Disease affecting coffee plants worry growers

If growers fail to pluck fruits, Kai Koraka roga may hit the crops


Normally, heavy rainfall affects the coffee with ‘koleroga.’ However, this year, the change in rain pattern will affect the coffee production.

Owing to the untimely rainfall during January and February, the coffee started flowering.

With the region receiving rainfall in June, the coffee plants started flowering and bearing fruit. The fruit which sprouted during February have started maturing. If the growers fail to pluck the fruit, then it may cause ‘Kai Koraka roga.’ The insects eat the fruit. If the coffee beans affected with ‘Kai Koraka’ disease is used for pulping, then the growers will incur loss by not getting the expected yield. The big buds which have matured as a result of the January rain are pushing out those which blossomed in March and April, which are no larger than pepper corns.

In the meantime, the untimely matured fruit could not be plucked due to the shortage of labourers. The shortage of labourers has also affected the trimming of the trees in the estate. As a result, the increasing shade has resulted in rain water getting collected in one particular place, thus affecting the coffee with ‘koleroga’ disease. Owing to the ‘koleroga,’ coffee leaves have started withering. With the withering of the leaves, coffee fruit has started falling.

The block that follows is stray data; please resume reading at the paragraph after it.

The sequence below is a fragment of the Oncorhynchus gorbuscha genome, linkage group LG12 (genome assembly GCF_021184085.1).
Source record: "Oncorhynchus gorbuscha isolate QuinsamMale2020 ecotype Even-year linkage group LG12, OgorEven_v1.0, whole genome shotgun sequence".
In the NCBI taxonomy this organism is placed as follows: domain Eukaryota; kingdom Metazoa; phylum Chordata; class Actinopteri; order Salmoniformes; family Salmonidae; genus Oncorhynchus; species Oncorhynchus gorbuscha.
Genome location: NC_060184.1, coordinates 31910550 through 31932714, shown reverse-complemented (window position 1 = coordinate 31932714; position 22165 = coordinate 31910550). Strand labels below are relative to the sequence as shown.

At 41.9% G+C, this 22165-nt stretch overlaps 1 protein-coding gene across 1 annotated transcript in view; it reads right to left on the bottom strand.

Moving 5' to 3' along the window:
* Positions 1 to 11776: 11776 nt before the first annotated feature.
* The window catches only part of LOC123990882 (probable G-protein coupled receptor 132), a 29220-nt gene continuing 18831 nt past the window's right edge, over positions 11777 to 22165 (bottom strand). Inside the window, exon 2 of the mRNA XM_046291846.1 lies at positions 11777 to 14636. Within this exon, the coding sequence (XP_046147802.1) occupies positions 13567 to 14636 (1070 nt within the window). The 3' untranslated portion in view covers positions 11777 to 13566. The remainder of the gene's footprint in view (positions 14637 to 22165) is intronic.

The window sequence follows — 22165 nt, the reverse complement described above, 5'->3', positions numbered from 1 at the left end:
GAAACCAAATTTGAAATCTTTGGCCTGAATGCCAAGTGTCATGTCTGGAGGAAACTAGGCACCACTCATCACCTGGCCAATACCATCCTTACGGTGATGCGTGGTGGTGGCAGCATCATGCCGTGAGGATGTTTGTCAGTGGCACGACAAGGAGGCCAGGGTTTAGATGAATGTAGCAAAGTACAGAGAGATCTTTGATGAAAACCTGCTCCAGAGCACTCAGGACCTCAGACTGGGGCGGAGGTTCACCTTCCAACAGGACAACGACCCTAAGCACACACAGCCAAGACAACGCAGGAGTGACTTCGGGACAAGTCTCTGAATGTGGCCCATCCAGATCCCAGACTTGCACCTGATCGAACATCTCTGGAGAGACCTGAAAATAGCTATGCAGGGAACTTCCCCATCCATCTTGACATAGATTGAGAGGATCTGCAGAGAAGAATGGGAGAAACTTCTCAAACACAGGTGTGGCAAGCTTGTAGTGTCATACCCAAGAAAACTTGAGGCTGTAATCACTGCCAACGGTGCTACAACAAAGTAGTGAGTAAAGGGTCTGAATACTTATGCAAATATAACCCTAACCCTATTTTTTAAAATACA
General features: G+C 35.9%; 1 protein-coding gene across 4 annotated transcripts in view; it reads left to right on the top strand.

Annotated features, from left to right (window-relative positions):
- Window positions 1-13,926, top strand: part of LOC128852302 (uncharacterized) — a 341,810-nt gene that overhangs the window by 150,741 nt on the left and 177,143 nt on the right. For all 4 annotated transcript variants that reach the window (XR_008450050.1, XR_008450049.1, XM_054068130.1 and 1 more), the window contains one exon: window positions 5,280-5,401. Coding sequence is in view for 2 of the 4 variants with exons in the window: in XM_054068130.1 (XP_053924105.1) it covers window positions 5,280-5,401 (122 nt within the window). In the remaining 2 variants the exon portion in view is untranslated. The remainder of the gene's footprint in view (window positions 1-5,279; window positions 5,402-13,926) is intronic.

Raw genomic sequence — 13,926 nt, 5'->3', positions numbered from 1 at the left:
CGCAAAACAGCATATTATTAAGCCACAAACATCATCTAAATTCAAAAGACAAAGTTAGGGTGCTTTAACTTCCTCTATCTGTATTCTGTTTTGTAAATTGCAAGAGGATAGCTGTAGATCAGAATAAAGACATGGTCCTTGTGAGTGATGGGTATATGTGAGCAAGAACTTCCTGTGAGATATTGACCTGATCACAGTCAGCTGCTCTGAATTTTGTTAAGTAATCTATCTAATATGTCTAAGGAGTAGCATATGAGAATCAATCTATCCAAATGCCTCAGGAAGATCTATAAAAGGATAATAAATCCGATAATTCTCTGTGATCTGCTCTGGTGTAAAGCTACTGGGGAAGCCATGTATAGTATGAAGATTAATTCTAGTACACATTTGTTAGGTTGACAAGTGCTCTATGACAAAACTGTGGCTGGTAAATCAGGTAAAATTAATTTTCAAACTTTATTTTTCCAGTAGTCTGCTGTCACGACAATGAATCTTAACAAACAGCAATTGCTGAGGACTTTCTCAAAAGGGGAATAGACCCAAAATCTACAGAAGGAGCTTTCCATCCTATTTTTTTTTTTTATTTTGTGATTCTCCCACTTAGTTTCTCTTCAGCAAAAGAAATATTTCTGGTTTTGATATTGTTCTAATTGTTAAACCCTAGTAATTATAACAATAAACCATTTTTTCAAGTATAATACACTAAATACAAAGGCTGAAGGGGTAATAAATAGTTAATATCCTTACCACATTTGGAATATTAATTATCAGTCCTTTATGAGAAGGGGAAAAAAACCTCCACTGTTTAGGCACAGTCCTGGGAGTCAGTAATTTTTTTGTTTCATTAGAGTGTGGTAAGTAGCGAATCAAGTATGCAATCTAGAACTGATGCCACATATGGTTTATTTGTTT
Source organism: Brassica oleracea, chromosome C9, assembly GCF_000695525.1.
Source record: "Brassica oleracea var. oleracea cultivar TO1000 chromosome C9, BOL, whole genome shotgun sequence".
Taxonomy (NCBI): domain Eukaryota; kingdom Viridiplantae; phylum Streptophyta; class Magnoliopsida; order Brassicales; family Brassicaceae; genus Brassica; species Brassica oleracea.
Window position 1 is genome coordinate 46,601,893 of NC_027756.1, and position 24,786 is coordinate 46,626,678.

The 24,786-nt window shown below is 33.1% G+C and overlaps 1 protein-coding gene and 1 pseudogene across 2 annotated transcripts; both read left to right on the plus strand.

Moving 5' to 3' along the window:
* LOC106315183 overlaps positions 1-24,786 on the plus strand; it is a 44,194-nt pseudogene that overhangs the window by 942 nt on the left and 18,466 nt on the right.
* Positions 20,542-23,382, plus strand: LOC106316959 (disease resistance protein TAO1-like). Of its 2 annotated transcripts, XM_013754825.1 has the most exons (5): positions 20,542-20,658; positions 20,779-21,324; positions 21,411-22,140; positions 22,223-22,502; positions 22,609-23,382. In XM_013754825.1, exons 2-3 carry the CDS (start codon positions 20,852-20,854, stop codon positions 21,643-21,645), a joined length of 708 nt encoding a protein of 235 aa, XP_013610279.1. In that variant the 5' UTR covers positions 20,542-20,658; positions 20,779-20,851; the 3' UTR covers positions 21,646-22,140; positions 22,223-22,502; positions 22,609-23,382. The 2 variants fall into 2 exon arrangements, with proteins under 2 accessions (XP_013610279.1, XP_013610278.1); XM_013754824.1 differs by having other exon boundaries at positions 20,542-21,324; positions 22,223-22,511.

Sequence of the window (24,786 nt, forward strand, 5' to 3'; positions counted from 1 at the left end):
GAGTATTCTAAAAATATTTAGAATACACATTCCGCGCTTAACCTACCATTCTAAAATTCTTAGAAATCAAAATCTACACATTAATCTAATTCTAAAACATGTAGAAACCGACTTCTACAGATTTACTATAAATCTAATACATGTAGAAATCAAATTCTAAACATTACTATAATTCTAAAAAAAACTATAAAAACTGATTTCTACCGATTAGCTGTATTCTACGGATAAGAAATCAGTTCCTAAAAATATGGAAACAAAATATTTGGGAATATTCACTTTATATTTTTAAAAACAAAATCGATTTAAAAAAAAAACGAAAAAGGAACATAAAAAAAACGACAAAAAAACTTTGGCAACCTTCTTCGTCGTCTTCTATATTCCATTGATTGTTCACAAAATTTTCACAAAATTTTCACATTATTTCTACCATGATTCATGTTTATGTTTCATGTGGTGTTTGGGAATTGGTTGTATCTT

Somwarpet taluk did not receive an adequate rainfall. The rains in Shanthalli, Tholurshettalli, Koothi, Doddatholur, Kundalli, Beedalli, Bettadalli and surrounding villages were not complementing the coffee production this year. As a result, coffee beans have started withering.

The ‘Koleroga’ has affected coffee in Kiragandoor and Thakeri villages.  In many places, several coffee growers had trimmed the trees. However, with the decline in rainfall, the moisture content in the estate also reduced, accordingly several coffee plants have died.
“In condition of deficit rainfall, maturity of the fruit is hastened. The density of the beans may be lower. The percentage of higher grades is likely to drop,” says the growers.

There is problem of white borer disease affecting the plant during September and October. If the plant dies, then the growers will have to wait for another four years to get another plant. The ‘Kanda Koraka’ disease is affecting coffee for the last one decade. Inspite of spraying pesticides, the disease could not be controlled.  

 
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